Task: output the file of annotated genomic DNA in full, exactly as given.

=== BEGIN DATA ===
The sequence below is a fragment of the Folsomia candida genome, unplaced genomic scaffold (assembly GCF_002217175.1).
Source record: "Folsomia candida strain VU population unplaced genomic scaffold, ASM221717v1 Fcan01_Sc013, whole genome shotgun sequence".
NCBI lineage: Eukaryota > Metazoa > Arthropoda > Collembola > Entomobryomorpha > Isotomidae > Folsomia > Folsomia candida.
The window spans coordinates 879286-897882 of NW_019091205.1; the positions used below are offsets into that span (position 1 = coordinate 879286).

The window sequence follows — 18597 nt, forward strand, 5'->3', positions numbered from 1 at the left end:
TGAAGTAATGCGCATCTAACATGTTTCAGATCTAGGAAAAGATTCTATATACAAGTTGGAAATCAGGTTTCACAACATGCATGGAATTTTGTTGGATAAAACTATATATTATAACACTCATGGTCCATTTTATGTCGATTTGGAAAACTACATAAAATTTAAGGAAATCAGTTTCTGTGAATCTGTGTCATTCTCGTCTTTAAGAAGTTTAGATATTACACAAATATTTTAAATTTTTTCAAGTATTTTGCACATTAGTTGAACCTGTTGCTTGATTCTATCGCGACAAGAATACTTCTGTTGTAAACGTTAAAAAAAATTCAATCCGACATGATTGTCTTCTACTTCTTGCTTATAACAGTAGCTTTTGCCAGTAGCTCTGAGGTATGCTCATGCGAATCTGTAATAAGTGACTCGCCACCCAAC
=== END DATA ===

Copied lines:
The sequence below is a fragment of the Folsomia candida genome, unplaced genomic scaffold (assembly GCF_002217175.1).
Source record: "Folsomia candida strain VU population unplaced genomic scaffold, ASM221717v1 Fcan01_Sc013, whole genome shotgun sequence".
NCBI lineage: Eukaryota > Metazoa > Arthropoda > Collembola > Entomobryomorpha > Isotomidae > Folsomia > Folsomia candida.
The window spans coordinates 879286-897882 of NW_019091205.1; the positions used below are offsets into that span (position 1 = coordinate 879286).

The window sequence follows — 18597 nt, forward strand, 5'->3', positions numbered from 1 at the left end:
TGAAGTAATGCGCATCTAACATGTTTCAGATCTAGGAAAAGATTCTATATACAAGTTGGAAATCAGGTTTCACAACATGCATGGAATTTTGTTGGATAAAACTATATATTATAACACTCATGGTCCATTTTATGTCGATTTGGAAAACTACATAAAATTTAAGGAAATCAGTTTCTGTGAATCTGTGTCATTCTCGTCTTTAAGAAGTTTAGATATTACACAAATATTTTAAATTTTTTCAAGTATTTTGCACATTAGTTGAACCTGTTGCTTGATTCTATCGCGACAAGAATACTTCTGTTGTAAACGTTAAAAAAAATTCAATCCGACATGATTGTCTTCTACTTCTTGCTTATAACAGTAGCTTTTGCCAGTAGCTCTGAGGTATGCTCATGCGAATCTGTAATAAGTGACTCGCCACCCAAC